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In Pursuit of the Perfect Penis:The Medicalization of Male Sexuality

American Behavioral Scientist , Volume 29 (5): 579 – May 1, 1986

Details

Publisher
Sage Publications
Copyright
Copyright © 1986 by SAGE Publications
ISSN
0002-7642
eISSN
0002-7642
D.O.I.
10.1177/000276428602900505
Publisher site
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In Pursuit of the Perfect Penis:The Medicalization of Male Sexuality

Abstract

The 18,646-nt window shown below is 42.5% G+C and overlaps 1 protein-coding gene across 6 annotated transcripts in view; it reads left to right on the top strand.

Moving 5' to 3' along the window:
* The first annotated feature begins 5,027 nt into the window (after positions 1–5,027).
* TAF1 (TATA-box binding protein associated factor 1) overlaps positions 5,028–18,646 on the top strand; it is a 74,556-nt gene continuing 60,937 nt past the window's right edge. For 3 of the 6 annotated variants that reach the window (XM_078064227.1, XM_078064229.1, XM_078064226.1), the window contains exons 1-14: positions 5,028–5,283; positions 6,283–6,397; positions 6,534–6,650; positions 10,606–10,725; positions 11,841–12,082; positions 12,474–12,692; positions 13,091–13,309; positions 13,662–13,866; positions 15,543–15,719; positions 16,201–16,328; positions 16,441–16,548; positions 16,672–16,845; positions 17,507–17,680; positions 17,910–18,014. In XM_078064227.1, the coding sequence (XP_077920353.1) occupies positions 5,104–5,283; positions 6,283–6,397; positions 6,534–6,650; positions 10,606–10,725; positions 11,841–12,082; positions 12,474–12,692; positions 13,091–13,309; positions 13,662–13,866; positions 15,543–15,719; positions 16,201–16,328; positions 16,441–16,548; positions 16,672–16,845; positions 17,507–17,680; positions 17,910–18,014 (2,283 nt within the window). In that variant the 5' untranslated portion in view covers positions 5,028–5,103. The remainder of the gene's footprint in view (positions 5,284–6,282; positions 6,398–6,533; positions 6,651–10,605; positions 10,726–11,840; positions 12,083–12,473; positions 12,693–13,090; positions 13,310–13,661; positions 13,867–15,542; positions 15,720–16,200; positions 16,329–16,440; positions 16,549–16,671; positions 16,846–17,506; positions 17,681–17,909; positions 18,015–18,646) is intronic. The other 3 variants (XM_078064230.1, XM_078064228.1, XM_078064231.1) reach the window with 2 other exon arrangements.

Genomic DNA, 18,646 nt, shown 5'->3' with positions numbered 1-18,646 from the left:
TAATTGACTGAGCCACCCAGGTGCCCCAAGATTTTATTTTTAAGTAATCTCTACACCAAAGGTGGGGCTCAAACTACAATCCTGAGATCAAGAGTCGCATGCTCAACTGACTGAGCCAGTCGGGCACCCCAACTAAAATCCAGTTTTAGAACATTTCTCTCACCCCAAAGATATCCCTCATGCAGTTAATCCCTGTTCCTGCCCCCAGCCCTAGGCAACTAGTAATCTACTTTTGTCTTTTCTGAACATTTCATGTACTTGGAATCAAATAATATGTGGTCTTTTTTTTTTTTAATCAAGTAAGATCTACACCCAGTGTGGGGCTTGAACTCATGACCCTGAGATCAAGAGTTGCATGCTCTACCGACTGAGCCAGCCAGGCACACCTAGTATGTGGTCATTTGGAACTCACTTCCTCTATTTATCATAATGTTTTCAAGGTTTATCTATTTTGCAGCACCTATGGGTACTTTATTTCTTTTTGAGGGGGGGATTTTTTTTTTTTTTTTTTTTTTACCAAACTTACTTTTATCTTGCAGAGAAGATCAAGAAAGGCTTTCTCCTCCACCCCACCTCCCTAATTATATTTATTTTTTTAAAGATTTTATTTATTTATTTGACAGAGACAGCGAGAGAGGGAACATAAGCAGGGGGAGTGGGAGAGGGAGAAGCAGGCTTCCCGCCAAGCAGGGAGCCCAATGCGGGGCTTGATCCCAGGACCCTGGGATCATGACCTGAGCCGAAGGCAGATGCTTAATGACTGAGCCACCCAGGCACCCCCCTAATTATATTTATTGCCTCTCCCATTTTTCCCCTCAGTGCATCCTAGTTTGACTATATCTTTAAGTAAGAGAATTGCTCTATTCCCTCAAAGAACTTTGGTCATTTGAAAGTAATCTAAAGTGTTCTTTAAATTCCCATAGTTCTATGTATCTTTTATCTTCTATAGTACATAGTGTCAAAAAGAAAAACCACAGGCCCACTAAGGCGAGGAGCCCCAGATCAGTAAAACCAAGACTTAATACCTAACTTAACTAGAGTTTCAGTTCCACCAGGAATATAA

In Pursuit of the Perfect PenisThe Medicalization of Male Sexuality SAGE Publications, Inc.1986DOI: 10.1177/000276428602900505 Leonore Tiefer Beth Israel Medical Center, New York Sexual virility-the ability to fulfill the conjugal duty, the ability to procreate, sexual power, potency-is everywhere a requirement of the male role, and, thus, "impotence" is everywhere a matter of concern. Although the term has been used for centuries to refer specifically to partial or complete loss of erectile ability, the first definition dictionaries give for impotence never mentions sex but refers to a general loss of vigor, strength, or power. Sex therapists, concerned about these demeaning connotations, have written about the stigmatizing impact of the label "impotent": The word impotent is used to describe the man who does not get an erection, not just his penis. If a man is told by his doctor that he is impotent, the man turns to his partner and says he is impotent, they are saying a lot more than that the penis cannot become erect. (Kelley, 1981, p. 126) Yet a recent survey of the psychological literature found that the frequency of articles with the term "impotence" in the title has risen dramatically since 1970, in contrast with
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